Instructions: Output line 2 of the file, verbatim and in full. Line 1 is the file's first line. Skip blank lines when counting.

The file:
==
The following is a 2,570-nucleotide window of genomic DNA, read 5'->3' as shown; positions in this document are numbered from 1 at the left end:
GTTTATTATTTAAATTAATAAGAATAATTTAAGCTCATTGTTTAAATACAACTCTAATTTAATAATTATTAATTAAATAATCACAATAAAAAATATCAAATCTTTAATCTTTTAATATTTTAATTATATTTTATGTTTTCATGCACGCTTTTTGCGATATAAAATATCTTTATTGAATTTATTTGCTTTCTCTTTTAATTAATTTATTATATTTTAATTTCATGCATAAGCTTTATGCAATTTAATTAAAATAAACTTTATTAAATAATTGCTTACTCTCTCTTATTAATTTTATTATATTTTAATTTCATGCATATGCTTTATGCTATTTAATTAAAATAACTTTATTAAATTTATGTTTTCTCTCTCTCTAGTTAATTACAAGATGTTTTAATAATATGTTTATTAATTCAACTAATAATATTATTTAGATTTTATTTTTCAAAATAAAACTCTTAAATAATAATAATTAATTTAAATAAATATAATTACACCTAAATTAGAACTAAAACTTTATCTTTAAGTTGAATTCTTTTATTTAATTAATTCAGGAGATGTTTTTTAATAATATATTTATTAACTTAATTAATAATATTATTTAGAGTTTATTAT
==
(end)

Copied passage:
GTTTATTATTTAAATTAATAAGAATAATTTAAGCTCATTGTTTAAATACAACTCTAATTTAATAATTATTAATTAAATAATCACAATAAAAAATATCAAATCTTTAATCTTTTAATATTTTAATTATATTTTATGTTTTCATGCACGCTTTTTGCGATATAAAATATCTTTATTGAATTTATTTGCTTTCTCTTTTAATTAATTTATTATATTTTAATTTCATGCATAAGCTTTATGCAATTTAATTAAAATAAACTTTATTAAATAATTGCTTACTCTCTCTTATTAATTTTATTATATTTTAATTTCATGCATATGCTTTATGCTATTTAATTAAAATAACTTTATTAAATTTATGTTTTCTCTCTCTCTAGTTAATTACAAGATGTTTTAATAATATGTTTATTAATTCAACTAATAATATTATTTAGATTTTATTTTTCAAAATAAAACTCTTAAATAATAATAATTAATTTAAATAAATATAATTACACCTAAATTAGAACTAAAACTTTATCTTTAAGTTGAATTCTTTTATTTAATTAATTCAGGAGATGTTTTTTAATAATATATTTATTAACTTAATTAATAATATTATTTAGAGTTTATTAT